Factorial function? what?


#1



https://www.codecademy.com/courses/python-intermediate-en-rCQKw/0/5?curriculum_id=4f89dab3d788890003000096#

The instructions say:
Define a function factorial that takes an integer x as input.

Calculate and return the factorial of that number.

I have been reading the forums and I understand the solution (even though I am curious about the aim of this exercise since I don't recall having learn the factorial function before in previous exercises), but I am very puzzled about something. The forums say that factorial is a recursive function, which I take to mean something like it will automatically repeat itself or something. But I don't understand...why can't we just take factorial(x) straightaway, where x is a number? if factorial is a function recognised by Python why can't we just use it directly?

Many thanks :slight_smile:


#2

Factorial of x can be expressed as x * factorial(x-1), which means that the function calls itself recursively. (and factorial(0) is defined as 1)


#3

I understand what that means, and I also learnt in Math in school that 0! = 1. But I don't understand why you can't apply it directly :frowning: since ultimately you are still having to use the factorial function directly (if you don't do the iteration method)


#4

You don't have to use math.factorial to write a recursive factorial function, no.

Just a single function that takes one argument and returns one value. That function calls itself recursively.


#5

woops, I don't quite mean that either. I mean, why can't you do this directly:

def factorial(x):
return factorial(x)

Thanks for helping :slight_smile:


#6

That would just keep calling itself until Python refuses to keep track of any more call stacks. Try it.

It will not return.


#7

yup I tried it and got an error message, which is why I am trying to find out more about why it doesn't work by asking here on this forum.

I was essentially wondering since you are going to be using the factorial function eventually anyway when doing x * factorial(x - 1), why can't I use it directly with factorial(x) ?

Sorry if this is an ultra beginner question, because that is precisely what I am :frowning:


#8

If a function just calls itself over and over then it will not terminate, that's why

If it doesn't terminate you won't ever get a result.

If you do x-1 untill it reaches 0 and then return 1, then it terminates, and you've got a result.

def factorial(x):
    return factorial(x)

That's just an infinite loop, there's nothing there that does any computing.


#9

ah I see :slight_smile:

But how would a code like this which works (with the correct indentation):

def factorial(x):
if x == 1:
return 1
else:
return x * factorial(x-1)

know when to terminate the function? wouldn't it loop infinitely as well?


#10

Try executing it manually?

And strictly speaking that doesn't run. Your indentation is all messed up in your post.


#11

Okay so:

def factorial(x):
if x == 1:
return 1
else:
return x * factorial(x-1)

factorial(5) #will return 5 * 4!
factorial(4) #will return 4 * 3!
factorial(3) #will return 3 * 2!
factorial(2) #will return 2 * 1!
factorial(1) #will return 1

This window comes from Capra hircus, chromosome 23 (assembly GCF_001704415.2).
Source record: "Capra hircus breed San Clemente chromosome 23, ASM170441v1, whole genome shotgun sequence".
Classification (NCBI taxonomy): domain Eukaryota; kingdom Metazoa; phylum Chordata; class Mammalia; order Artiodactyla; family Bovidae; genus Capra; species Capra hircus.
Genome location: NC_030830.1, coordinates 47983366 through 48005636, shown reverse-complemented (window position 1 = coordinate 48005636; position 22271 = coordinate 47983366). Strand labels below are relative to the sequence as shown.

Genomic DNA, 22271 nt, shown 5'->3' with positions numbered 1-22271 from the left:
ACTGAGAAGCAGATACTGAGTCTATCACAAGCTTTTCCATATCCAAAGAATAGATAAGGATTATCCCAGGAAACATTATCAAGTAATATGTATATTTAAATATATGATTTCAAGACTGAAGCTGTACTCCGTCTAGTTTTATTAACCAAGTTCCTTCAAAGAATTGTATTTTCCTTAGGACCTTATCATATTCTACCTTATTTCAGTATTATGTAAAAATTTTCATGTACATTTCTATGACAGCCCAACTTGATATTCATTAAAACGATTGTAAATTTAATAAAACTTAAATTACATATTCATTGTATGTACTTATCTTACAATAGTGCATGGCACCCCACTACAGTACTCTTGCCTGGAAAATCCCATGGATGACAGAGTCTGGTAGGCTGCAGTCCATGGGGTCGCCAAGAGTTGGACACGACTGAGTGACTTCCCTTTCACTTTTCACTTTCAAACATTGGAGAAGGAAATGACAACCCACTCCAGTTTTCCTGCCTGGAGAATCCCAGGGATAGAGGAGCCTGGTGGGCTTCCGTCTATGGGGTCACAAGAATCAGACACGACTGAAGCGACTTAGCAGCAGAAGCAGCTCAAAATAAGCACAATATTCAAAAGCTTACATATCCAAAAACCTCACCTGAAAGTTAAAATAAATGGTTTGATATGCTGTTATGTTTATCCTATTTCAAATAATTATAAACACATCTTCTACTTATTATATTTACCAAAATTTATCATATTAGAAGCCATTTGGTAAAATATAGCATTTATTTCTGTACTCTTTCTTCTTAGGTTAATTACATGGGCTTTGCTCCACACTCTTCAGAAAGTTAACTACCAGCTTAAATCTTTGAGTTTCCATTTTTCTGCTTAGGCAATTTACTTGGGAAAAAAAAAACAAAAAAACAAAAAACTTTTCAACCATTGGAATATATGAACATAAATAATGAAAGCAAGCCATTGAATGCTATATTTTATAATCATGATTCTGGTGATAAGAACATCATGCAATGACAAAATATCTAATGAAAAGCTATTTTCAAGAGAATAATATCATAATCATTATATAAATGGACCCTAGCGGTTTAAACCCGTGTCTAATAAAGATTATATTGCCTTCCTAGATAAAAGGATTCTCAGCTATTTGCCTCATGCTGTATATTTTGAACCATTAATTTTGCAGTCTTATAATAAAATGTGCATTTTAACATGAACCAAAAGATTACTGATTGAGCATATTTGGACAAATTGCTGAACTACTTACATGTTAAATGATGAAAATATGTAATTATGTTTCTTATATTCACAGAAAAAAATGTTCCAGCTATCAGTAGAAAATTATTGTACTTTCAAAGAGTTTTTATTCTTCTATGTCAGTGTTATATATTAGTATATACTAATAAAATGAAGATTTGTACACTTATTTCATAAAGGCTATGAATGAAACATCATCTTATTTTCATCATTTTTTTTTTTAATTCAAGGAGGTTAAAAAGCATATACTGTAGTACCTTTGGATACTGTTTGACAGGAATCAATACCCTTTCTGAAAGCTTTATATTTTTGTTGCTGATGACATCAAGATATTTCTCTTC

factorial(0) #will return 0 * (-1)! -> incorrect

so how does it know when to stop?

With the comment in the brackets I meant given that indentations are correct. I know it is wrong in my reply, but I forgot how to do it (I could do it once a few weeks back) and I can't find how. I thought it was triple quotation marks with [python] but it didn't work so yeah messy indentation sorry


#12

It stops when it returns without calling itself first.

And yes, it should handle 0 so your version is slightly incorrect.


#13

You are almost there. Look at the line before the return x and compare it to your last line.

def factorial(x):
if x == 1:
return 1
else:
x = x * factorial(x-1)
return x

VBR Patrick


#14

I think i know what you meant, and i think i managed to solve it: #v2 means version2

def factorial_v2(x):
#indentation result = factorial(x)
#indentation return result

test examples

print factorial_v2(3) #prints 6
print factorial_v2(0) #prints 1
print factorial_v2(1) #prints 1

so looks like you can just use a built in FACTORIAL function, without even telling it that factorial 1 is 1, the only thing is you first have to define your own function and inside this function first ask to store the result in a variable and then return the result of built-in FACTORIAL function, if that makes any sense..?


#15

Are you sure your code works? I just tested it... :stuck_out_tongue:


#16

hmmm... this is just bizzare...

i just pasted only this code and its a fact, it doesnt work on its own, however when i had it written down below the first version of my factorial it did work:

def factorial(x):
if x == 1 or x == 0:
f = 1
return f
else:
f = x * factorial(x - 1)
return f

test examples

print factorial(3) # prints 6
print factorial(4) # prints 24
print factorial(0) # prints 1

def factorial_v2(x):
result = factorial(x)
return result
print factorial_v2(3)
print factorial_v2(0)
print factorial_v2(1)

so it must be that factorial_v2 is using the first factorial function which is useless..


#17

yup and I was just wondering why. That was my original question :slight_smile:

Anyway 2 days ago I realised I accidentally skipped some exercises and jumped to this so I am leaving this alone for now and doing what I haven't done previously and hope that I will understand later on :slight_smile:


#18

How about simply:

import math
print math.factorial(1)


#19

that's won't be following the instructions, that's all :stuck_out_tongue:


#20

For anyone searching for an answer to this, I recommend reading this (which I stumbled upon after searching for quite a while):